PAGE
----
The concept behind fight club, in its most superficial level, is the process of uncovering our true “self”, our essence of pure manliness that wants to release it’s aggressions, to fight, to stand on it’s own.

But, is this what defines us as men?
Does street fights, aggression and our ability to take a punch, define who we are as men?

“How much can you know about yourself, if you’ve never been in a fight?”

Going deeper into the hidden meaning of this quote, as I’ve mentioned earlier, it’s about being a man in the 21st century.
What defines you as a man?
When gender equality starts to gather momentum (which is amazing, If it’s not clear, I’m all for gender equality, but I also believe that men today need a sense of direction), one needs to ask, what defines me as a man?

Fight club gave us the answer – the ability to stand on your own, take part in physical combat alongside other men, getting to know yourself in the deepest, rawest way possible, finding your path in the world.
Not according to what society dictates, but according to our most basic, ancient needs, that each and every one of us possesses. According to our unique desire to be unique, special, significant.

Now, I would like to address the part that intertwines the missing element of manliness in Tyler and the hero’s lives, and their choice of a different life, of nonconformism.

During the beginning-middle of the movie, Tyler and the hero talks about the meaning of their lives and their families.

The hero says that his father left them when he was 6 years old, since his father had this “habit” of going and raising a new family every couple of years (maybe to find meaning to his life? to feel manly?).

Tyler, however, said that his father accompanied him throughout his life, but it didn’t really feel like he was present. He was some sort of an echo, the echo of “normal”, conformist society. Tyler continued to say that every couple of years, he would ask his father what he should do with his life.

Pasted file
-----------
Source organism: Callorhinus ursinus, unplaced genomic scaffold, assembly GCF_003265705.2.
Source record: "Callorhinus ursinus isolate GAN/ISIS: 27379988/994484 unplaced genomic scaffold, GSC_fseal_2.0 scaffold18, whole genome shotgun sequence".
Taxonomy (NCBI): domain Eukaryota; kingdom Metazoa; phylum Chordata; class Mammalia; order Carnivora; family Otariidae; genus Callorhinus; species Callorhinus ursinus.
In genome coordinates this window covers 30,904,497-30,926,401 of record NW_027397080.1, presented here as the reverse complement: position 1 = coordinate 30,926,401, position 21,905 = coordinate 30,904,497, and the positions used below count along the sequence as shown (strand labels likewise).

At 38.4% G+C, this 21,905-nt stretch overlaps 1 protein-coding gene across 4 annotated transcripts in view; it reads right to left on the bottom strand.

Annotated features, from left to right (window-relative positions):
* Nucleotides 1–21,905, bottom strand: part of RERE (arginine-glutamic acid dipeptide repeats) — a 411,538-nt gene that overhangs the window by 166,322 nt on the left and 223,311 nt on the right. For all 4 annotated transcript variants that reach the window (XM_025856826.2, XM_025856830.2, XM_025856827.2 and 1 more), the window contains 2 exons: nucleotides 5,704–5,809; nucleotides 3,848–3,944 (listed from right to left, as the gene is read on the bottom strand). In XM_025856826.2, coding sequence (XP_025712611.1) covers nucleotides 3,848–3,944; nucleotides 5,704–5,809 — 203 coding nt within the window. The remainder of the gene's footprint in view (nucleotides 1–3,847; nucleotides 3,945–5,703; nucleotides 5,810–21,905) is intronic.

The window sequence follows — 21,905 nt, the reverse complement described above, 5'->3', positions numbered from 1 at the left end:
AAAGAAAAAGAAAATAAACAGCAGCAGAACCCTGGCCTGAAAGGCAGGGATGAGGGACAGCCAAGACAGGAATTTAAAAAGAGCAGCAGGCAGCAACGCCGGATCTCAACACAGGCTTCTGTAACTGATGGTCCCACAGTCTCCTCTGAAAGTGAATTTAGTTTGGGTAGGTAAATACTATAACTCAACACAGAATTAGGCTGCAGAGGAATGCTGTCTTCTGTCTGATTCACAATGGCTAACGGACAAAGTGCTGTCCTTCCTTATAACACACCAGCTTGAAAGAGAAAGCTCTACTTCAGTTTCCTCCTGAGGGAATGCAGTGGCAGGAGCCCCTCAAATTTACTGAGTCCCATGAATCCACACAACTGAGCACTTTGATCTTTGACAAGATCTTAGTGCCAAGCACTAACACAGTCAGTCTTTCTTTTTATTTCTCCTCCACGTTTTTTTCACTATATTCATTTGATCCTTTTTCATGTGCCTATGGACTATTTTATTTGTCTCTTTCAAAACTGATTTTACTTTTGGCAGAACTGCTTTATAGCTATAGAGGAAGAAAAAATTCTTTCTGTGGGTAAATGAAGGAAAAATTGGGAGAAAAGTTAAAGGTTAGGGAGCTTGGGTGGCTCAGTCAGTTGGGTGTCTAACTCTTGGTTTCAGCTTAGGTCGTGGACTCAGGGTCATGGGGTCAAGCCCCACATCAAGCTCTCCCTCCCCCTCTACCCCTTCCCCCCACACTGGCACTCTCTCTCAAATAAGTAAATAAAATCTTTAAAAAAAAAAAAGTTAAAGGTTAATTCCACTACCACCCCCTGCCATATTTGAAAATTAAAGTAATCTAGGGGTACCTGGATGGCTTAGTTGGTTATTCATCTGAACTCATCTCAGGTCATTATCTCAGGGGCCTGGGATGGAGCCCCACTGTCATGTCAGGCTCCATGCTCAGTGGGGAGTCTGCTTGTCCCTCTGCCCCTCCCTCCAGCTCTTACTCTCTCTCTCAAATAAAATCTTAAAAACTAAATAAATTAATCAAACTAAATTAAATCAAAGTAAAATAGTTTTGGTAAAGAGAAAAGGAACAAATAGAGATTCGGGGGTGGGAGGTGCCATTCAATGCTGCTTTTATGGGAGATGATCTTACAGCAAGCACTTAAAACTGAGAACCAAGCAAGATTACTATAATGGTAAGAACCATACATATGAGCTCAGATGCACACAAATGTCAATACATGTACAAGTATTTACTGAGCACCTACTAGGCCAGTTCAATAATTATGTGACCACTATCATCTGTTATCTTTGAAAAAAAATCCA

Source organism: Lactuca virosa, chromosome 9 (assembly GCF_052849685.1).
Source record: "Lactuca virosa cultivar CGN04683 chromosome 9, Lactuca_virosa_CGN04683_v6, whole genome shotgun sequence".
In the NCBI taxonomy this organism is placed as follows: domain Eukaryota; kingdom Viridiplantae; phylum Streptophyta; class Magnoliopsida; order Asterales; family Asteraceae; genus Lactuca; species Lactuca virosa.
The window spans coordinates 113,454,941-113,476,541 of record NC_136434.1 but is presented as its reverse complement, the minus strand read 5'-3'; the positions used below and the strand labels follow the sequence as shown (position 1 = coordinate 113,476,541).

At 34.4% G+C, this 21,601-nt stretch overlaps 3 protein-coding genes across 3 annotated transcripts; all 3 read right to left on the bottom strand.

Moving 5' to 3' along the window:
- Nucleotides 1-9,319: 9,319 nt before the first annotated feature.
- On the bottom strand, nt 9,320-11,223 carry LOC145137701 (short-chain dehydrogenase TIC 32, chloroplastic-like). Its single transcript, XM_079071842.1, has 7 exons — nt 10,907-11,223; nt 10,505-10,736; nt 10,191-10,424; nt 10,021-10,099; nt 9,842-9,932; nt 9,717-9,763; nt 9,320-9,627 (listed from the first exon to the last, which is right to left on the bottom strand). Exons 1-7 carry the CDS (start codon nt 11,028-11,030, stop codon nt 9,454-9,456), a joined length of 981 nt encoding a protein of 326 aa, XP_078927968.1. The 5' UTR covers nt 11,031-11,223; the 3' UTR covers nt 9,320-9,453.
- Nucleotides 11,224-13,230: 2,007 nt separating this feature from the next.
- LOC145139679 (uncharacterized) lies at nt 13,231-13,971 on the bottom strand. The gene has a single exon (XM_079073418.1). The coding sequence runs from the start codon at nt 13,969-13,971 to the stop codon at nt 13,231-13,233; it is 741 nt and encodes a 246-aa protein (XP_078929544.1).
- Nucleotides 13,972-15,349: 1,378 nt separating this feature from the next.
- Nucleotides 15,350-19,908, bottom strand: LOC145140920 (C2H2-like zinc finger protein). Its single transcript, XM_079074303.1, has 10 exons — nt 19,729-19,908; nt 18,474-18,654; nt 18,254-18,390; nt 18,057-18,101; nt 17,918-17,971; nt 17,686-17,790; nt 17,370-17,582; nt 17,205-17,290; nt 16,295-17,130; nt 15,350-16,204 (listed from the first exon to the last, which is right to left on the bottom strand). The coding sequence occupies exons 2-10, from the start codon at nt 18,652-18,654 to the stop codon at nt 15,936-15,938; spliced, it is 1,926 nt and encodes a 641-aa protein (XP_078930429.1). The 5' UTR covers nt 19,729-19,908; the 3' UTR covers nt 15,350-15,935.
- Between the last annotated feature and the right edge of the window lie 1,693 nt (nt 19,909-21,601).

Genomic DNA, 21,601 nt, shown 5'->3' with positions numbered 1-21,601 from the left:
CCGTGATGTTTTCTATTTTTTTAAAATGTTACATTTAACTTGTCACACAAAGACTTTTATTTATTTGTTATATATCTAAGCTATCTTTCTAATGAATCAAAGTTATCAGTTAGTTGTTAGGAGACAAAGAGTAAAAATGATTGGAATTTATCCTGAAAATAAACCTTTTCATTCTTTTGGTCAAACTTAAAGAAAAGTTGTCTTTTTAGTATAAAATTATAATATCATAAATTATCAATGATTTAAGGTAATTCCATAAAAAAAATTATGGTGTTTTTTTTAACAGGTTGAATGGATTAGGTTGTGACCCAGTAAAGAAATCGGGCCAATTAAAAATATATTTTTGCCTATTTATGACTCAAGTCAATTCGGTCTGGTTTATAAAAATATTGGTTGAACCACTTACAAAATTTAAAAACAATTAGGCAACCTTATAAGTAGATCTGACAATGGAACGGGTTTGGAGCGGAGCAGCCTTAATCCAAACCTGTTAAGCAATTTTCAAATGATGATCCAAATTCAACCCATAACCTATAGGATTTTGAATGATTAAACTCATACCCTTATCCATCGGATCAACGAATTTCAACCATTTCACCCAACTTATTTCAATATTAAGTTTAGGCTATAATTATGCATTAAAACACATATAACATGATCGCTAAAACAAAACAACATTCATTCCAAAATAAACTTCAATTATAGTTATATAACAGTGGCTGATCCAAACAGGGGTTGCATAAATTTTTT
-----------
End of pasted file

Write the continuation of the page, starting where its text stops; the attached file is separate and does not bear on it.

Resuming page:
When Tyler was 18, his father told him to study. After school, he told him to find a job, and after that – get married and raise a family.
Seemingly – the “normal” order in which a man lives his life.
However, does his father’s words really count as “advice”?
Or maybe, his father wasn’t really present in his life, just like the hero’s father. He simply served as the mouthpiece of society?

The criticism that is given in this specific part, is against society in general – people don’t raise doubts, they just go with the herd, hoping it will provide them with happiness and fulfillment.

Another part in the movie that has a strong connection to the definition of manliness and nonconformism, is the scene where Tyler gives the hero an “initiation” through chemical burn. The hero tries to escape the pain using the techniques he learned (during his visit to the various health fascilities and support groups), but Tyler stops him. Tyler urges him to face the pain. He tells him to deal with the pain, for once, do not run away, do not deny it like you were taught. You must live in the here and now, for better or for worse. You must live the moment, and not spend his time living in a fantasy world. He must deal with difficulties and overcome him, by himself.

Soap – The yardstick of civilization.
Tyler mentions the story about an old river who was used both as a laundry site, and as a sacrificing site. The bodies, mixed with the other ingredients in the river, made a byproduct which had a similar effect to that of soap. Therefore this site became a popular site for the residents of the area to do their laundry. Out of this low and vile act of human sacrifices, we have discovered soap.
Therefore, one may claim that soap can symbolize our very human mistakes, out of which we’ve learned and evolved.